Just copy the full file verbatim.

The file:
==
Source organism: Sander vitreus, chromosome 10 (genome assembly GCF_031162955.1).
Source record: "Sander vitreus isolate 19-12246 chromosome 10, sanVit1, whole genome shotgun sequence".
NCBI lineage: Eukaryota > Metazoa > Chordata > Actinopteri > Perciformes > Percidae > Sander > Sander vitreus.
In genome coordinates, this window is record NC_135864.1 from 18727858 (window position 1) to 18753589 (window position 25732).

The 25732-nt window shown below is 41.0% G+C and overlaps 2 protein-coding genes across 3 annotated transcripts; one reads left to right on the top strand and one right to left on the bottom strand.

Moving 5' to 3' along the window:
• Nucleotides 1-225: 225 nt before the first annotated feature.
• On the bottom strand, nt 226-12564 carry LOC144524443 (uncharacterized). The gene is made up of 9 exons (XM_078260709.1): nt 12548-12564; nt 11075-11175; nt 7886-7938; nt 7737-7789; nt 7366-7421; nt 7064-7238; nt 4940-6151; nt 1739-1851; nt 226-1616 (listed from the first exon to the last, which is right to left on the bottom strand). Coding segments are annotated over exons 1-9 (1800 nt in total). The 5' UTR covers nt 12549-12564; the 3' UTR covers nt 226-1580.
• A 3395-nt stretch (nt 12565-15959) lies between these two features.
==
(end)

Source organism: Sander vitreus, chromosome 10 (genome assembly GCF_031162955.1).
Source record: "Sander vitreus isolate 19-12246 chromosome 10, sanVit1, whole genome shotgun sequence".
NCBI lineage: Eukaryota > Metazoa > Chordata > Actinopteri > Perciformes > Percidae > Sander > Sander vitreus.
In genome coordinates, this window is record NC_135864.1 from 18727858 (window position 1) to 18753589 (window position 25732).

The 25732-nt window shown below is 41.0% G+C and overlaps 2 protein-coding genes across 3 annotated transcripts; one reads left to right on the top strand and one right to left on the bottom strand.

Moving 5' to 3' along the window:
• Nucleotides 1-225: 225 nt before the first annotated feature.
• On the bottom strand, nt 226-12564 carry LOC144524443 (uncharacterized). The gene is made up of 9 exons (XM_078260709.1): nt 12548-12564; nt 11075-11175; nt 7886-7938; nt 7737-7789; nt 7366-7421; nt 7064-7238; nt 4940-6151; nt 1739-1851; nt 226-1616 (listed from the first exon to the last, which is right to left on the bottom strand). Coding segments are annotated over exons 1-9 (1800 nt in total). The 5' UTR covers nt 12549-12564; the 3' UTR covers nt 226-1580.
• A 3395-nt stretch (nt 12565-15959) lies between these two features.